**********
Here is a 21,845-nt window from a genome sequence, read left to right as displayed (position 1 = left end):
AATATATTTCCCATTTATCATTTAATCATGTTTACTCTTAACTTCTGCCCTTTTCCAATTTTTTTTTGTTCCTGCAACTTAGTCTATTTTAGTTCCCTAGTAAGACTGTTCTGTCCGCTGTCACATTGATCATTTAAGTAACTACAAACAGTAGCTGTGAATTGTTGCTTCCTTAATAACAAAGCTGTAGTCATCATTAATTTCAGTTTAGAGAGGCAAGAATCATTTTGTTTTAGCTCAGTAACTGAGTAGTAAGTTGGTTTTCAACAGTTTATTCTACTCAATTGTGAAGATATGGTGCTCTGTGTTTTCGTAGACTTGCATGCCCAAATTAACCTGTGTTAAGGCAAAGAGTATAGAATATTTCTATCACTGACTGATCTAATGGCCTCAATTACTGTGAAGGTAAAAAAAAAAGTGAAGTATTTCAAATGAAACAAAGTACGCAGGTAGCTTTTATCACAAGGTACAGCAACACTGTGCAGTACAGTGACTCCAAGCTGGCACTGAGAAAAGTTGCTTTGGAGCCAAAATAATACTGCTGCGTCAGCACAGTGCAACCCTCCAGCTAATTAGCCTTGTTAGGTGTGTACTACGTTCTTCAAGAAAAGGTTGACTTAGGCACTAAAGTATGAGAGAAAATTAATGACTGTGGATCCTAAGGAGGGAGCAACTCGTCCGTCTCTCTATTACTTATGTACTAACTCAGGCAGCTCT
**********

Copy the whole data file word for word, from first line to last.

Here is a 21,845-nt window from a genome sequence, read left to right as displayed (position 1 = left end):
AATATATTTCCCATTTATCATTTAATCATGTTTACTCTTAACTTCTGCCCTTTTCCAATTTTTTTTTGTTCCTGCAACTTAGTCTATTTTAGTTCCCTAGTAAGACTGTTCTGTCCGCTGTCACATTGATCATTTAAGTAACTACAAACAGTAGCTGTGAATTGTTGCTTCCTTAATAACAAAGCTGTAGTCATCATTAATTTCAGTTTAGAGAGGCAAGAATCATTTTGTTTTAGCTCAGTAACTGAGTAGTAAGTTGGTTTTCAACAGTTTATTCTACTCAATTGTGAAGATATGGTGCTCTGTGTTTTCGTAGACTTGCATGCCCAAATTAACCTGTGTTAAGGCAAAGAGTATAGAATATTTCTATCACTGACTGATCTAATGGCCTCAATTACTGTGAAGGTAAAAAAAAAAGTGAAGTATTTCAAATGAAACAAAGTACGCAGGTAGCTTTTATCACAAGGTACAGCAACACTGTGCAGTACAGTGACTCCAAGCTGGCACTGAGAAAAGTTGCTTTGGAGCCAAAATAATACTGCTGCGTCAGCACAGTGCAACCCTCCAGCTAATTAGCCTTGTTAGGTGTGTACTACGTTCTTCAAGAAAAGGTTGACTTAGGCACTAAAGTATGAGAGAAAATTAATGACTGTGGATCCTAAGGAGGGAGCAACTCGTCCGTCTCTCTATTACTTATGTACTAACTCAGGCAGCTCT